Review | Chapbook Omnibus Review
                Work by Lisa Fay Coutley, Saeed Jones, Patty Paine, Stella Vinitchi Radulescu
                (trans. Hankins), and Fritz Ward

spacer    In the Carnival of Breathing
   When the Only Light Is Fire
   I Was Afraid of Vowels . . . Their Paleness

Out of all the venues for publication, the chapbook, arguably, most risks ephemerality. Some would suggest that literary journals chance this fate more often, but any journal, top tier or small zine, has a reputation, built upon by its collaborative structure, whereas individual chapbooks seldom have a reputation except among the poet’s friends. Likewise, small editions and distribution, consumption in one sitting, and a reputation for slipshod design can all contribute to the transience of the form. Yet, chapbooks seem to thrive as they never have before. A walk through the book fair at a conference like the Association Writers and Writing Programs conference confirms this. Why has the chapbook surged? Why has the form secured its place as an expected prelude to a first book or a welcome respite for poets mid-career?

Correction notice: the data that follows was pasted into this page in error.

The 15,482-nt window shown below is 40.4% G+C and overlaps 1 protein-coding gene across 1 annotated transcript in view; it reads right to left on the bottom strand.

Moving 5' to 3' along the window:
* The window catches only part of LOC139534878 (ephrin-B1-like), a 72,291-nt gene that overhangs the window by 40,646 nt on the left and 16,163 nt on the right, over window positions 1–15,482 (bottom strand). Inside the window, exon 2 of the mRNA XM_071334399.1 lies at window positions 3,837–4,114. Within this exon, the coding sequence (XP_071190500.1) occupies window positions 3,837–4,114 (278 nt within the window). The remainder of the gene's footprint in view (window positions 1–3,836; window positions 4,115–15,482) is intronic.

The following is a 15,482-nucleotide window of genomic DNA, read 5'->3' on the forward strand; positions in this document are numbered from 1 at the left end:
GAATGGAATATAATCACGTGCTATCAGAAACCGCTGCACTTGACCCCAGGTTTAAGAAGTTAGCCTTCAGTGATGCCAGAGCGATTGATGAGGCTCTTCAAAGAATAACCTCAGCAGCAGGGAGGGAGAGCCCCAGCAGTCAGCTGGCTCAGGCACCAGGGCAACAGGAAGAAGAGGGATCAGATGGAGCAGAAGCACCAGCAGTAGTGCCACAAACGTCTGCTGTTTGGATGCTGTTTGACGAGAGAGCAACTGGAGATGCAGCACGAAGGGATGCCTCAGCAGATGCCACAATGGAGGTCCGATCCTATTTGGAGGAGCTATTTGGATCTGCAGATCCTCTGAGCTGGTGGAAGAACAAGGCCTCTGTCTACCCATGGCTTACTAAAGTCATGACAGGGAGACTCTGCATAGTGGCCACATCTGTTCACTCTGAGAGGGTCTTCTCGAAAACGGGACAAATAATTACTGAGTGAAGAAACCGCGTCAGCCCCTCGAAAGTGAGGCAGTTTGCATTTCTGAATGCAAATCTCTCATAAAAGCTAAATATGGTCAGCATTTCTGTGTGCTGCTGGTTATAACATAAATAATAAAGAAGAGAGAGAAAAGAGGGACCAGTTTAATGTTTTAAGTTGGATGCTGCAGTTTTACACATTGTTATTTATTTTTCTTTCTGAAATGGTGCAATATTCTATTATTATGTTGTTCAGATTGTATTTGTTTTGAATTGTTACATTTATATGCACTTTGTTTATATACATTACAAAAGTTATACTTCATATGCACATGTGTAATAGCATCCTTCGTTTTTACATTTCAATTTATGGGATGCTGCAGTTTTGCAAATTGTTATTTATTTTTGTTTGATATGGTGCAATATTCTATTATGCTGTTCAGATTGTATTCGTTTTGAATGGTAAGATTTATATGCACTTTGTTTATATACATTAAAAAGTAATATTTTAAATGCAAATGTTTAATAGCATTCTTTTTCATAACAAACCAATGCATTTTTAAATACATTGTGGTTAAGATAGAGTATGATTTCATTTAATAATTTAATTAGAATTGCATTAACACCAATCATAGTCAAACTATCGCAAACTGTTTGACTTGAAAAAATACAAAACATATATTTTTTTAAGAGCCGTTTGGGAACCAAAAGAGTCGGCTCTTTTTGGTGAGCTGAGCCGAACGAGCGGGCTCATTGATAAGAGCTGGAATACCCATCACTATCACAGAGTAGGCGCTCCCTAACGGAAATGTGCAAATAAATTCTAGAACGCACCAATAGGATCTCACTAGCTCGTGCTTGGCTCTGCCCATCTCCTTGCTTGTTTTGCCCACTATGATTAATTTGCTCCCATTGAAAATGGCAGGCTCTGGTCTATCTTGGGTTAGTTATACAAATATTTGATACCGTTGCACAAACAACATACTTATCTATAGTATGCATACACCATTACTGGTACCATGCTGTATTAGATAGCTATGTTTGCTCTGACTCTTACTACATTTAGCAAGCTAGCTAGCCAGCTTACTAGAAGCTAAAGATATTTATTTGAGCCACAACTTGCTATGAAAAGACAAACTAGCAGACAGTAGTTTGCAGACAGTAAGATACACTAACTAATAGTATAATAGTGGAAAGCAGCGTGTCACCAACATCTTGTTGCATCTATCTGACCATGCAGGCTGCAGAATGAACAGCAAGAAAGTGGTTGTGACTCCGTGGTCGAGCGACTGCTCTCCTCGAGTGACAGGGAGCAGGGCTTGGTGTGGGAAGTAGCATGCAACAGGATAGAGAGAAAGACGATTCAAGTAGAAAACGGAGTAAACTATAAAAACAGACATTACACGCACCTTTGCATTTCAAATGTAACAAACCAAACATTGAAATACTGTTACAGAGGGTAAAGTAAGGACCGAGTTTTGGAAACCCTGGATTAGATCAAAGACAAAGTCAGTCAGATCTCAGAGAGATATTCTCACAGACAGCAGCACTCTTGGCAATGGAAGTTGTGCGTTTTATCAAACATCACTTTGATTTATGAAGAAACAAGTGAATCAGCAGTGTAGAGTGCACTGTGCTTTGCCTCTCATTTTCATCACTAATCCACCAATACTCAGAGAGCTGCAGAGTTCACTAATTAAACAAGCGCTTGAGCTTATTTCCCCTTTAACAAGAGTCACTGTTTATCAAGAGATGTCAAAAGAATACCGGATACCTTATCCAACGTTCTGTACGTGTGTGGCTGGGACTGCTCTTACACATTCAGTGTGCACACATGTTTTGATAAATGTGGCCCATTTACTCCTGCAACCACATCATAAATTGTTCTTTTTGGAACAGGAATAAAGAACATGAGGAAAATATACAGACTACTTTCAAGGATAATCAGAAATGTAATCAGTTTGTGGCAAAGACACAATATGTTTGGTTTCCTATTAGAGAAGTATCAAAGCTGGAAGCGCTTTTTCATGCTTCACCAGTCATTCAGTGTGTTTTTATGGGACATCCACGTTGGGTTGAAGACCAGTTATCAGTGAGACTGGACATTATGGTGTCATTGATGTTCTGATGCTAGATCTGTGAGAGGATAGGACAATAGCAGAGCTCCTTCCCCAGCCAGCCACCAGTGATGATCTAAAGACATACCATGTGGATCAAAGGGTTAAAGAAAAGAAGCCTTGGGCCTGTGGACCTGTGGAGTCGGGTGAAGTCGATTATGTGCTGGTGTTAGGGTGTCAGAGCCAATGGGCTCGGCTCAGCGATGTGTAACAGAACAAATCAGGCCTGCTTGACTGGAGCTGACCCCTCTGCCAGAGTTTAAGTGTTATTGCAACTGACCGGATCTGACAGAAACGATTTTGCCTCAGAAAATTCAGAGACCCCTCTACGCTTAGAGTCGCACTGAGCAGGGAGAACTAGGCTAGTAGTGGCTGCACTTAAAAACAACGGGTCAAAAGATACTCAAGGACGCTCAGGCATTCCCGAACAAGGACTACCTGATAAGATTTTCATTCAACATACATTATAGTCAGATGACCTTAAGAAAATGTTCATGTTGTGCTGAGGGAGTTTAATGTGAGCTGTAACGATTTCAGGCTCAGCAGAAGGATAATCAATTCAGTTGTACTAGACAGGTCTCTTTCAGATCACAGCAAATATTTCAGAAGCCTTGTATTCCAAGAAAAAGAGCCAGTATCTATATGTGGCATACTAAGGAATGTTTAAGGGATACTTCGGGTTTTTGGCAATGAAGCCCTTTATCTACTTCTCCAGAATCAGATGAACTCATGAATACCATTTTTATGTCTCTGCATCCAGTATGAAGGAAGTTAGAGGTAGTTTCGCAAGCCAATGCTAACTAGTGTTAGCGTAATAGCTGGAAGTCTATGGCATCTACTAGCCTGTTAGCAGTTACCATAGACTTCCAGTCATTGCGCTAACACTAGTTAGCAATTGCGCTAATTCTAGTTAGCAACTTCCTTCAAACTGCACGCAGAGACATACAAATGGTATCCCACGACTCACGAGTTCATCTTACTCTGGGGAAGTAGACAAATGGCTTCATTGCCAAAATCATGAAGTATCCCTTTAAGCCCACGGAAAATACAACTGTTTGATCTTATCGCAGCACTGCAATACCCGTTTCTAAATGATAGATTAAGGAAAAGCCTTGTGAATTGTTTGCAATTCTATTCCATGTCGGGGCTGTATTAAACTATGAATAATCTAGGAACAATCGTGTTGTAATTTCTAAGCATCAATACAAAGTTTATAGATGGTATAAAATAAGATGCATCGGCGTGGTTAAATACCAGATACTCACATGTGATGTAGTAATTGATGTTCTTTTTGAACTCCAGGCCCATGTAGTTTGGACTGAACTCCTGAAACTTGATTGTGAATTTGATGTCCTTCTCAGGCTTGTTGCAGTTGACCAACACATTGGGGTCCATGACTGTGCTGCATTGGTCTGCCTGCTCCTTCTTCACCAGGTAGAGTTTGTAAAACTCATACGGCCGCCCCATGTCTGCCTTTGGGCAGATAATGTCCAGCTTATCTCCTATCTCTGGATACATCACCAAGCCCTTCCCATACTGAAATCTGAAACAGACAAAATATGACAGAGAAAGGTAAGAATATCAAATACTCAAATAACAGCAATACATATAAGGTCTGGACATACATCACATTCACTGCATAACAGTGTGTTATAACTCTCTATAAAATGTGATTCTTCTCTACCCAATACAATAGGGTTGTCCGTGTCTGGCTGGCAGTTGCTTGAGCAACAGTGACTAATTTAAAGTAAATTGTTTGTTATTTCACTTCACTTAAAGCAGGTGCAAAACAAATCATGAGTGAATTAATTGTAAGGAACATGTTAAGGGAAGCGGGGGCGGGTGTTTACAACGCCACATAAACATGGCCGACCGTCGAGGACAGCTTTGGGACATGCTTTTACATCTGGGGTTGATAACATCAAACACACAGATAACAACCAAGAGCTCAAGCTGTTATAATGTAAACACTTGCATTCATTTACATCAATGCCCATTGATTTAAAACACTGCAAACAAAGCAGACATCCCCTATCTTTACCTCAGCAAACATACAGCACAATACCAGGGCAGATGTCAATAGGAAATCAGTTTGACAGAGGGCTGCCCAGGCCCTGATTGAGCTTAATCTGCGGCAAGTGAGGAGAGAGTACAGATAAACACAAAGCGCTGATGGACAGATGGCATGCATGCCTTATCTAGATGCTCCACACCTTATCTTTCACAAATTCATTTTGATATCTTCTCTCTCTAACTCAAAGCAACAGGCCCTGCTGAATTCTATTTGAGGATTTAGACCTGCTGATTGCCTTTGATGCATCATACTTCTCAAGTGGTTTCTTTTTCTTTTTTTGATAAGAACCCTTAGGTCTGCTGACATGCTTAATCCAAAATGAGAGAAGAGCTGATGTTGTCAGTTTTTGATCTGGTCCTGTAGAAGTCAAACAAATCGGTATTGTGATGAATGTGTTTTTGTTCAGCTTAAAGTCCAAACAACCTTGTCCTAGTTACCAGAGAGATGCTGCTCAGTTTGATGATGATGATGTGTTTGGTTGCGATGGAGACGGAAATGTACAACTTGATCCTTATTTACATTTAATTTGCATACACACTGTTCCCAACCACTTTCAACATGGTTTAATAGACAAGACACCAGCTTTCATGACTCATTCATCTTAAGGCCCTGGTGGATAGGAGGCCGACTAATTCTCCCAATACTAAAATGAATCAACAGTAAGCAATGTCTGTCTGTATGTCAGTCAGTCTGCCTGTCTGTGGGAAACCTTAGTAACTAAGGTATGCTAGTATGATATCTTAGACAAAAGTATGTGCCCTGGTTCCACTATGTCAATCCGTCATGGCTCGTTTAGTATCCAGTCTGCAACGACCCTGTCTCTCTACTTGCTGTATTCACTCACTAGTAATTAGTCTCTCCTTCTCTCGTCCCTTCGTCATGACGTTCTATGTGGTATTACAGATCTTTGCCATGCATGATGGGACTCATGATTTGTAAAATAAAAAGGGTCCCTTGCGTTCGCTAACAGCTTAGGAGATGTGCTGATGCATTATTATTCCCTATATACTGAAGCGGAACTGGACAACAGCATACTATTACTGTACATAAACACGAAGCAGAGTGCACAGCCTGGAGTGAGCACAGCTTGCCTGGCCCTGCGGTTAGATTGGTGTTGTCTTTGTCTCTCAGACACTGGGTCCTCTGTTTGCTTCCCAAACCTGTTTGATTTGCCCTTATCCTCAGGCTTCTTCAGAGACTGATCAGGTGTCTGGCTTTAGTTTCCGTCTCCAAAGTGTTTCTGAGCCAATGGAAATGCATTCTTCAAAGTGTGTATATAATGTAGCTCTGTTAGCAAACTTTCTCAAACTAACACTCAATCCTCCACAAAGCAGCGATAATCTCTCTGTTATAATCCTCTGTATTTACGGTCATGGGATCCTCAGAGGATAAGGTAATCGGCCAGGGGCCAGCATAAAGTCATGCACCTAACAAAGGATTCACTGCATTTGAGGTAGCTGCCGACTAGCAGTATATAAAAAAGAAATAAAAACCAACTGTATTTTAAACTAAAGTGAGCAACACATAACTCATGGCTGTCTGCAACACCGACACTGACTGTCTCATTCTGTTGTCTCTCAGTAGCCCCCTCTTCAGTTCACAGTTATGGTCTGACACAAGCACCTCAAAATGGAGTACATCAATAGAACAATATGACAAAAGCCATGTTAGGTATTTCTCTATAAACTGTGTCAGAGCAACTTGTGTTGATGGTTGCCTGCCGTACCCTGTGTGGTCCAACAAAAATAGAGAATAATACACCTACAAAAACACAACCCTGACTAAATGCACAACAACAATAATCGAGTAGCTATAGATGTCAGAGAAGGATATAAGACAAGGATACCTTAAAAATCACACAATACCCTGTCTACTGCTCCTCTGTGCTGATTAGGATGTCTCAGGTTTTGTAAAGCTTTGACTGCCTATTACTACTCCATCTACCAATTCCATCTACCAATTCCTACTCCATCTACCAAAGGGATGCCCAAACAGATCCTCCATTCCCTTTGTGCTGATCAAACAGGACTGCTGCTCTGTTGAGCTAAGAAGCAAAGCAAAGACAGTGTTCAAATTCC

With the trend toward sequences, perhaps the writing community finds the chapbook’s length a comfortable space, large enough to solicitously explore its subject matter while assuring Poe’s “unity of effect.” Additionally, chapbooks resist the inundated market of books and celebrate “art for art’s sake.” Or perhaps it’s the publication process: never before has design been so important in the publishing community and, maybe more importantly, cheap. All of the chapbooks in this review, though not letterpress editions, have designs that usher the reader into opening them.

Lisa Fay Coutley, Saeed Jones, Patty Paine, Stella Vinitchi Radulescu, and Fritz Ward represent a wide range of voices and aesthetics, distinctions reflected in their presses’ presentation and design of their work. I have ordered the reviews in a spectrum from those that best mimic design elements befitting a full-length collection, to those that look more like traditional chapbooks, to the echapbook.  end